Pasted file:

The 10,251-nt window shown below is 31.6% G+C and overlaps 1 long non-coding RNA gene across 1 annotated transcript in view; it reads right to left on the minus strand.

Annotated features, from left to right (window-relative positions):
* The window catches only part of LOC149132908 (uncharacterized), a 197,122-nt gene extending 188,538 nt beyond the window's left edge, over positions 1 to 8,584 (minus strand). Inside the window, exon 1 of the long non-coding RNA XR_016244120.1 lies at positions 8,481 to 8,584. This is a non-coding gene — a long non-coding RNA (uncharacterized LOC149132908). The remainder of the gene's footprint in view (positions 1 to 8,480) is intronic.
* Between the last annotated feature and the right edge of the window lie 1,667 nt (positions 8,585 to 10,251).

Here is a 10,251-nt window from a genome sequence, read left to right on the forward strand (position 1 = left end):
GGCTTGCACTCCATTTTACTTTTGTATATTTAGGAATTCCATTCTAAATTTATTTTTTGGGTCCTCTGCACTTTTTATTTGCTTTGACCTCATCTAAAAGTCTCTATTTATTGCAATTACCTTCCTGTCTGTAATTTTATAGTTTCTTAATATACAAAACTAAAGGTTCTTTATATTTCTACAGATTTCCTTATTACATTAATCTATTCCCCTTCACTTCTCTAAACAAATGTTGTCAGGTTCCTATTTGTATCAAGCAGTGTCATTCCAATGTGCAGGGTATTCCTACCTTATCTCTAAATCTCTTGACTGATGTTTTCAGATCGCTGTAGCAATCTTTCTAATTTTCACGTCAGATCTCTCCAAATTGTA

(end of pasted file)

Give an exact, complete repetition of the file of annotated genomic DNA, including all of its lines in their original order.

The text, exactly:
The 10,251-nt window shown below is 31.6% G+C and overlaps 1 long non-coding RNA gene across 1 annotated transcript in view; it reads right to left on the minus strand.

Annotated features, from left to right (window-relative positions):
* The window catches only part of LOC149132908 (uncharacterized), a 197,122-nt gene extending 188,538 nt beyond the window's left edge, over positions 1 to 8,584 (minus strand). Inside the window, exon 1 of the long non-coding RNA XR_016244120.1 lies at positions 8,481 to 8,584. This is a non-coding gene — a long non-coding RNA (uncharacterized LOC149132908). The remainder of the gene's footprint in view (positions 1 to 8,480) is intronic.
* Between the last annotated feature and the right edge of the window lie 1,667 nt (positions 8,585 to 10,251).

Here is a 10,251-nt window from a genome sequence, read left to right on the forward strand (position 1 = left end):
GGCTTGCACTCCATTTTACTTTTGTATATTTAGGAATTCCATTCTAAATTTATTTTTTGGGTCCTCTGCACTTTTTATTTGCTTTGACCTCATCTAAAAGTCTCTATTTATTGCAATTACCTTCCTGTCTGTAATTTTATAGTTTCTTAATATACAAAACTAAAGGTTCTTTATATTTCTACAGATTTCCTTATTACATTAATCTATTCCCCTTCACTTCTCTAAACAAATGTTGTCAGGTTCCTATTTGTATCAAGCAGTGTCATTCCAATGTGCAGGGTATTCCTACCTTATCTCTAAATCTCTTGACTGATGTTTTCAGATCGCTGTAGCAATCTTTCTAATTTTCACGTCAGATCTCTCCAAATTGTA